Street Light Press

Street Light Press is looking for poetry that moves us. We don’t care for elaborate use of language--give us your real, your raw, and your intimate. The work that you write and hide away because it feels too fragile to share with the rest of the world, that’s what we want.


By Kate Lohnes

atop our dublin apartment a crash of blackbirds 

curdled my body cuts

sharp lines in shadowed turf

on roof bedded you sprawl yourself

glowing there in sun’s soft syrup

each sprouted follicle lit and glossy


were there any love

you might have felt it then

i recall only erosion on the banks

of our anatomy    how i let myself open

like canyon

split to wounds of earth shifting

those shared breaths

steaming off me hot

as i paw fake grasslocks till sky

snaps in wineblack fury

above us


like runaway kite or fighter jet hurling

or snake

slick tongue wet with promise

begging of me only ever



some moments are too viscous

to condense further:

i took one bite of sweetflesh

wet chin ever coiling stream


i formed a river of myself  

Kate Lohnes is a senior at the University of Iowa studying Philosophy and Creative Writing. She spent time reading for The Iowa Review and has been published by the Iowa Chapbook Prize [creative work] and Encyclopaedia Britannica [academic work]. 

The Funeral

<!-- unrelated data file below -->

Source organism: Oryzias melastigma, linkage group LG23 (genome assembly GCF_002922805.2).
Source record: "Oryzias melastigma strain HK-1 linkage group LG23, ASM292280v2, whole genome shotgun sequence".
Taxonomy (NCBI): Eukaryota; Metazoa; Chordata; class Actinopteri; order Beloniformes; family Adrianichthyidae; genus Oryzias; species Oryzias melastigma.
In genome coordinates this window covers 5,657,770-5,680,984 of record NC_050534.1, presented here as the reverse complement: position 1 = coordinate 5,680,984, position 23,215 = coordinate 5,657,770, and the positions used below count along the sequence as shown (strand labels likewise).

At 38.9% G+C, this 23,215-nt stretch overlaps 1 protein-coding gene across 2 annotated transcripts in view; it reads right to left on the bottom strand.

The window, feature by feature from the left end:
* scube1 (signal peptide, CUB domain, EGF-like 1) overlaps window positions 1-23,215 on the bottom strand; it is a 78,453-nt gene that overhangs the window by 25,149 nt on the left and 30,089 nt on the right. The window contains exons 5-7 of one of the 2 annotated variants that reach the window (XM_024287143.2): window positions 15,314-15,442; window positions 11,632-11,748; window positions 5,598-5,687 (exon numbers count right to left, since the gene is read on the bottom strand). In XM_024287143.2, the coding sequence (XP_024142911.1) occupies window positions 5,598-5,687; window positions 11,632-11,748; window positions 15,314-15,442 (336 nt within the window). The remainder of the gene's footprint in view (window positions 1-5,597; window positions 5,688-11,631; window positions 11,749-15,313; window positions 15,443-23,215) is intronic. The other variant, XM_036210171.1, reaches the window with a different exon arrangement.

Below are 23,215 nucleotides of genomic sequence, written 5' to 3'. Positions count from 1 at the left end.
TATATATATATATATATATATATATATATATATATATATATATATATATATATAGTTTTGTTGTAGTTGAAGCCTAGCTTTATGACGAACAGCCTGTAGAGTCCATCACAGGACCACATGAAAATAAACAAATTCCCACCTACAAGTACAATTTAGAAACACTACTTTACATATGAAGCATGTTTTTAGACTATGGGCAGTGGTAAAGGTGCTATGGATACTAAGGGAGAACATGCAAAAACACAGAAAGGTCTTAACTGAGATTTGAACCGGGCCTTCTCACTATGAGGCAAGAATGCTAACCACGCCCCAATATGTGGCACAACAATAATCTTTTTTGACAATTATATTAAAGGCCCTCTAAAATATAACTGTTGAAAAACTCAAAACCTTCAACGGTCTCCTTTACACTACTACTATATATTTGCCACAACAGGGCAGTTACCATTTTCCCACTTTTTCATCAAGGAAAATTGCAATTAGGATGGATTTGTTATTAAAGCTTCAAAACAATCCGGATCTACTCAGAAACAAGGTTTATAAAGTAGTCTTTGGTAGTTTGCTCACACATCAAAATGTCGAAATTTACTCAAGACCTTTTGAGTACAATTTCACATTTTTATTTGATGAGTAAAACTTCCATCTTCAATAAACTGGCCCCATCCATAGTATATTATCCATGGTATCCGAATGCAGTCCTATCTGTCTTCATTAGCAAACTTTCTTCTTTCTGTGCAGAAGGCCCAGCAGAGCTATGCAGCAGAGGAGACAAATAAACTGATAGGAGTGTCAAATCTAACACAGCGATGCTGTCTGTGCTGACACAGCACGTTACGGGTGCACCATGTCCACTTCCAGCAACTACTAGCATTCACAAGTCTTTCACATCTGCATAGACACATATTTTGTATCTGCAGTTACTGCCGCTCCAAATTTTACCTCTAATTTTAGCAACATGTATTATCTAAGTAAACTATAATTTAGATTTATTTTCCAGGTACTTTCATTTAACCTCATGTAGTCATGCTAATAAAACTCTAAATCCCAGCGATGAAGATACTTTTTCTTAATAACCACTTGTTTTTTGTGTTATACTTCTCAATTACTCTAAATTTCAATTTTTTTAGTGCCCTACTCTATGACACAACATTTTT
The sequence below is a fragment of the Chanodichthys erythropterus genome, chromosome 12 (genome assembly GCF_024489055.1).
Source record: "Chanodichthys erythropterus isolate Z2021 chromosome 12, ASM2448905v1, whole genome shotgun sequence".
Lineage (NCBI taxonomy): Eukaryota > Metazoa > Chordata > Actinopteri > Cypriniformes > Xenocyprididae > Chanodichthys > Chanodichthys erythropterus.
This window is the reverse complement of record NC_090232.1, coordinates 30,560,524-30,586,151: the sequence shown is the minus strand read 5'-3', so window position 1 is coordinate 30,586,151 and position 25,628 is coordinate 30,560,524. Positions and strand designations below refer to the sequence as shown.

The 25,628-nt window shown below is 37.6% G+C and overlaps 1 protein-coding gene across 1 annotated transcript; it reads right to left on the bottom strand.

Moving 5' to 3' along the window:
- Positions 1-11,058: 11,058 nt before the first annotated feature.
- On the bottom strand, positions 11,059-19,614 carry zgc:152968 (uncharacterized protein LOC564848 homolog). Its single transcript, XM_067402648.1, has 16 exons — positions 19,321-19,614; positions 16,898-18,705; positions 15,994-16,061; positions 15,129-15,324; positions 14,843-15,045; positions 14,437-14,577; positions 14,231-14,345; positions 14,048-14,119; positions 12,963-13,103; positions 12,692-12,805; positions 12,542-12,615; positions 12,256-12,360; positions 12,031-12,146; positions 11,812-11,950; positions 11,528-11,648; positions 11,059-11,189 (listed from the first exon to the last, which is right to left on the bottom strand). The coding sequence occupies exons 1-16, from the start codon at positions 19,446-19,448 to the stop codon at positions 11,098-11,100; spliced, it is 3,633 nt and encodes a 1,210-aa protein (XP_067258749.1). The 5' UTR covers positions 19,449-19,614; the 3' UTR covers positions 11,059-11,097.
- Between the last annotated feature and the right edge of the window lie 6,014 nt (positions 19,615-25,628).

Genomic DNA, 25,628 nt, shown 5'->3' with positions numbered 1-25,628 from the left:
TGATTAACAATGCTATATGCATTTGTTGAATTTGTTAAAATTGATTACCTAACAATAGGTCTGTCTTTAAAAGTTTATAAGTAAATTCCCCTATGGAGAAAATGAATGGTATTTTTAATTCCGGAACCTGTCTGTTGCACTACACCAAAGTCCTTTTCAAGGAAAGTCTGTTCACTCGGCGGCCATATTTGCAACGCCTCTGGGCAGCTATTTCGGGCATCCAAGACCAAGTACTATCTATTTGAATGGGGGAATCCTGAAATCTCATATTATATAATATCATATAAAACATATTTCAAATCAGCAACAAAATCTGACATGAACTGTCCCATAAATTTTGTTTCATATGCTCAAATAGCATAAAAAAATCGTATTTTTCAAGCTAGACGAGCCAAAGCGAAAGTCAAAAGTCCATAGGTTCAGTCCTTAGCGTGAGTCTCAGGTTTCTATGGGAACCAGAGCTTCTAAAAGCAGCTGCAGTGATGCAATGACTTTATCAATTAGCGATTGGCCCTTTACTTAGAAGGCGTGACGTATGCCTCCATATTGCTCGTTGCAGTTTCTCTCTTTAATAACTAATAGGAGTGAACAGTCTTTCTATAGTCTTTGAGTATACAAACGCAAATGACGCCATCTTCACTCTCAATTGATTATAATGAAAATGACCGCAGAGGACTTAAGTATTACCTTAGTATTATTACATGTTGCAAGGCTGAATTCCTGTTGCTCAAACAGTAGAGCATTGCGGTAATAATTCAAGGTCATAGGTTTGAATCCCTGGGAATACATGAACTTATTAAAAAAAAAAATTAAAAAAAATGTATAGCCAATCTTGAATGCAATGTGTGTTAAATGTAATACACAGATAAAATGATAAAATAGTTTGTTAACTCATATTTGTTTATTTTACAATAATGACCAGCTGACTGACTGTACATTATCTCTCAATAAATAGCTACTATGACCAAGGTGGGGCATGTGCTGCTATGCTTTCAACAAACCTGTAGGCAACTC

By Linda Rhinehart

there is a cold breeze in this place
the touch of the door handle under my finger-
tips is ice steel and silver
eons of loneliness inscribed in one touch
in the hours before wakefulness

the next day is warm but not
enough to dispel the breeze’s whispering
among the garish flowers
magenta neon and solemn geraniums
that line the polished funeral car

I try to shrink and hide from the eyes
of the breeze and from its silent laughter
among the cars cyclists and funeral-goers 
but in the silence it recognizes me
with its unblinking never-sleeping eye 

Linda Rhinehart is a poet, writer and translator who has been writing for almost three years. She first began writing when she was accidentally invited to a poetry festival and became inspired. Over the course of her life she has lived in the United Kingdom, Germany, Switzerland and the United States. She holds an MA in Translation and another MA in English Literature. In her spare time she enjoys playing piano and going on short hikes.

November 15, 2019


By Rachael Mayer

I remember breakfast. 
September, 1939. 
The kitchen is more like a free floating box 
than a room in a framed-out house, 
a box suspended in ether
now that
two out of three of us are dead.
and there's no relief
from an interrogating sun. The light 
in the kitchen is so white 
the edges of the room will singe—my 
grandmother’s spine is so straight
she is like a lamppost 
though her arms
and hands are busy, her elbows sharp–
she will be like this all her life, 
tall and sinewy—
she has lots to say
though her back is turned.
My mother is looking at her back.
I see her round pale face, and her wintry 
blue eyes—she is squinting,
somewhat frozen in minutes.
Her snowy curls are so sweet, so soft
like actual cotton flower—they camouflage 
her anguish, her lost father,
abandonment in many episodes is preordained.
You can see how young she is
by the dimples in her hands. 
There is a generous serving
of cruelty with her porridge
though it is of the 
for your own good variety.
Half of me was there, a follicle.

Rachael Mayer’s poetry has appeared in The Kenyon Review, The Hiram Poetry Review, The Chattahoochee Review, Hudson Valley Echoes, The Avatar Review, Poetry Quarterly, Typishly and is forthcoming in Mothers Always Write. Ms. Mayer lives with her family in Montclair, New Jersey.